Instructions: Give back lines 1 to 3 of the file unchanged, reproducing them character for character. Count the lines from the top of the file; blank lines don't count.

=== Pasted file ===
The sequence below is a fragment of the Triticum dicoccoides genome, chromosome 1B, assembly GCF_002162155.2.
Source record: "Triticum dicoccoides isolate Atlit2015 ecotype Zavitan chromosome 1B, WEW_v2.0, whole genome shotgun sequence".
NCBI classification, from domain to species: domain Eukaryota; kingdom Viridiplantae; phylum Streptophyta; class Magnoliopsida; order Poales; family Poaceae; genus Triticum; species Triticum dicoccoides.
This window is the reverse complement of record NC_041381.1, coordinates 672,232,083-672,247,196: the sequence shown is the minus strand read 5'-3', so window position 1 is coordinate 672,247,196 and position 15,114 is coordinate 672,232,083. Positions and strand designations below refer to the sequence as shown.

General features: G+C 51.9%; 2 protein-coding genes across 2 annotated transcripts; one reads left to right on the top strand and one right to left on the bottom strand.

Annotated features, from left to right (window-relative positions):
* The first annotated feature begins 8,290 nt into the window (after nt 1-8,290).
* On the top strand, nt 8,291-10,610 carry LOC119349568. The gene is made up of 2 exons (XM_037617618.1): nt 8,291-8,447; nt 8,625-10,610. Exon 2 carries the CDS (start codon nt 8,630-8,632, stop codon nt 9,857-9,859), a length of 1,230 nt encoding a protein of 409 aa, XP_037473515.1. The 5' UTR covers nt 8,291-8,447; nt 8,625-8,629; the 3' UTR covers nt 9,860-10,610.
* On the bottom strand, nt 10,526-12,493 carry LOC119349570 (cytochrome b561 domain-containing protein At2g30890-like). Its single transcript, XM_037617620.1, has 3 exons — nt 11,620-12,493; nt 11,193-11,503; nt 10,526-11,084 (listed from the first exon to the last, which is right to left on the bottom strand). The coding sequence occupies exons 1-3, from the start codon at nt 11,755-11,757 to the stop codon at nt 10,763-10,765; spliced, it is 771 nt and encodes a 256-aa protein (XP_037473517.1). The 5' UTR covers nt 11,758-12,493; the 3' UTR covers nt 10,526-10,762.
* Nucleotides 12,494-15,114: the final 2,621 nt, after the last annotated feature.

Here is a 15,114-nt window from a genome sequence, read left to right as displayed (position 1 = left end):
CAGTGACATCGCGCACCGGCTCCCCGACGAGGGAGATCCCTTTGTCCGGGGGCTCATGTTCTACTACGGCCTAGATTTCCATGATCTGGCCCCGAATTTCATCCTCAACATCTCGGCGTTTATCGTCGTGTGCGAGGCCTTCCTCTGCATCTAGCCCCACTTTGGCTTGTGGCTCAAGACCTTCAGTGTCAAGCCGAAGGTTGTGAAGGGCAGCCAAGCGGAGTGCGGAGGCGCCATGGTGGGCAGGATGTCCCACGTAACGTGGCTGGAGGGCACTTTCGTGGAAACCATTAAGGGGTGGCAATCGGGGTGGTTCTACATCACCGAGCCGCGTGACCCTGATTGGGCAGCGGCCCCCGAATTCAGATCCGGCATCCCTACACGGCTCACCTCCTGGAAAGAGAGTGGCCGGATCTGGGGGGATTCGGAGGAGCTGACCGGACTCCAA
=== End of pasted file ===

The sequence below is a fragment of the Triticum dicoccoides genome, chromosome 1B, assembly GCF_002162155.2.
Source record: "Triticum dicoccoides isolate Atlit2015 ecotype Zavitan chromosome 1B, WEW_v2.0, whole genome shotgun sequence".
NCBI classification, from domain to species: domain Eukaryota; kingdom Viridiplantae; phylum Streptophyta; class Magnoliopsida; order Poales; family Poaceae; genus Triticum; species Triticum dicoccoides.